Title: ''There are only two ways in which humankind can produce knowledge: through passive observation or through active experiment.''
To what extent do you agree with this statement?
Knowledge as an abstract concept1 is supposed to help us developing skills and the ability to think for ourselves throughout our whole life and obviously there are various ways to gain it, for example by observing the world around us or through active experiment, such as in the area of knowledge science. Producing and finding knowledge within the capability to learn is the very essence of what makes us human and in the following essay I shall attempt to explore the idea of knowledge production.
Firstly, I shall attempt to explore the importance of methodical calculation and logical thinking in producing knowledge in the field of the natural sciences. Following that, I intend to detect if passive observation as such even exists and then compare it to active experiment regarding its level of productivity and importance in creating knowledge. Thirdly, I aim to investigate whether other ways to produce knowledge besides the two afore-mentioned are existing, for example how do sudden clever ideas, so-called brainwaves fit in this pattern?
First and foremost, when one thinks of active experiment, it will perhaps come to one's mind that getting to learn something actively implies a process in which knowledge evolves from experiment, for example in the field of the natural sciences. Everything that involves active involvement and then is reflected can be counted into the process of active experiment,because it gives us a particular knowledge on something. Beyond doubt one might say that reasoning is a strong way to produce this experimental knowledge, since we are able to come up with several knowledge claims through empirical research, which can be more or less justified but reasoned. This can not only imply observation, but experiment and experience as well for instance in taking on projects of practical nature.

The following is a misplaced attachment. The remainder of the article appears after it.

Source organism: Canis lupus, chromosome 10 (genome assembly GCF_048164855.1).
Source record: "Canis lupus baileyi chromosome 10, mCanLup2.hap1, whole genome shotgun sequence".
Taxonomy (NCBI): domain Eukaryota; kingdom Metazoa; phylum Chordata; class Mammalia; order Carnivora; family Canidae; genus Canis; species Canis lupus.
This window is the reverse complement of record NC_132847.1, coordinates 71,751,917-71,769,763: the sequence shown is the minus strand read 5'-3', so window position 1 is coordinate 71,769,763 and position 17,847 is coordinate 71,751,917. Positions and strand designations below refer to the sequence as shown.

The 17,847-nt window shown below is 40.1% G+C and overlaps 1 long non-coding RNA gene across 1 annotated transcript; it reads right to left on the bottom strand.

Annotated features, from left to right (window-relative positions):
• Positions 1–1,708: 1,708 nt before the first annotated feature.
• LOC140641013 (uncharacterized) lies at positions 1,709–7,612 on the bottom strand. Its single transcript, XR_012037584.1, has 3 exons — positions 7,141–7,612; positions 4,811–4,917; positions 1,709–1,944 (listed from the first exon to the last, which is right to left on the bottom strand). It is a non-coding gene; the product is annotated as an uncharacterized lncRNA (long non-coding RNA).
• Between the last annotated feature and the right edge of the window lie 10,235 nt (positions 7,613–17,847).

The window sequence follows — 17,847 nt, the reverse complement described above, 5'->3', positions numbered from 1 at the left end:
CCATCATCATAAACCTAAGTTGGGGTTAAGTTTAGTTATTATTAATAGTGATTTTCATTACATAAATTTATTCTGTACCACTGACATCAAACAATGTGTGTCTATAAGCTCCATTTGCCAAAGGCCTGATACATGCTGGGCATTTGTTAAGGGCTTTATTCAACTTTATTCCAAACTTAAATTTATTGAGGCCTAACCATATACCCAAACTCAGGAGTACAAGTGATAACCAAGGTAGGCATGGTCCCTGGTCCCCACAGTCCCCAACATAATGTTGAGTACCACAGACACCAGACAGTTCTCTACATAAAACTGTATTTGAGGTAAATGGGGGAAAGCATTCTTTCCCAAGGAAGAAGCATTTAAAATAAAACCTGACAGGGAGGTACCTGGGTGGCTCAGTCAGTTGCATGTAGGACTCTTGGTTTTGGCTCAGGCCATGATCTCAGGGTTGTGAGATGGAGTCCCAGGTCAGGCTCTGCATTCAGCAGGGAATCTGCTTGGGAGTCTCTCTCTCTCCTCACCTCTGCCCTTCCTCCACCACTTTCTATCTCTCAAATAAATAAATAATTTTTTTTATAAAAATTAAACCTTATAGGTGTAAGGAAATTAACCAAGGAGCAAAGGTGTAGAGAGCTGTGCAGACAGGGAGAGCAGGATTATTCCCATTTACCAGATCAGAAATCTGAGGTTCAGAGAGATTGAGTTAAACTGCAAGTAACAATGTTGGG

When Gregor Mendel discovered the modern science of classical genetics with his laws of Mendelian inheritance, he experimented on plant hybridization with peas in 1856 and used empirical research to induce several generalizations on the chromosome theory of inheritance. Starting with investigations on pea plants whom he cross-bred in the garden of a monastery and then classifying them according to different criteria lead him on to making 2 generalizations, first the Law of Segregation and second the Law of Independent Assortment that laid the foundations for modern science. On this account one might conclude that he played an active role in producing this universal knowledge by experimenting and reflecting on the results.
Subtending this, one could argue that this general concept of producing knowledge requires that someone must first be intended on learning, be able to play an active role in the experiment, be able to possess the required skills to reflect and be able to analyse on the results coming out in order to be able to apply the new knowledge in real life and not everyone possesses all these requirements. Nonetheless this concept exists since the dawn of civilization or even since Stone Age when the primordial men, whose brains were not as highly developed as our brains nowadays, learned how to make fire on their own through experimenting with material like fire stones until they came to the idea to grind them in order to make fire, which clearly signifies the role of active experiment in the production of knowledge.
Coming to passive observation as a way of knowledge production I assume that by this a process is meant in which things and proceedings we are surrounded by are observed with us having no active role and control over the knowledge, but with still being aware that there is knowledge existing that reveals itself through observing and that we interpret for ourself in our...
Bibliography: Arney,Kat. ' 'Are pink toys turning girls into passive princesses ' ' 9 May 2011. The Guardian. http://www.theguardian.com/science/blog/2011/may/09/pink-toys-girls-passive-princesses
Biello, David. ' 'Fact or Fiction?: Archimedes Coined the Term "Eureka!" in the Bath ' '
8 December 2006.Scientific American. http://www.scientificamerican.com/article/fact-or-fiction-archimede/
Dombrowski, Eileen. Theory of Knowledge Course Companion, Glasgow, Bell & Bain Ltd, 2013.
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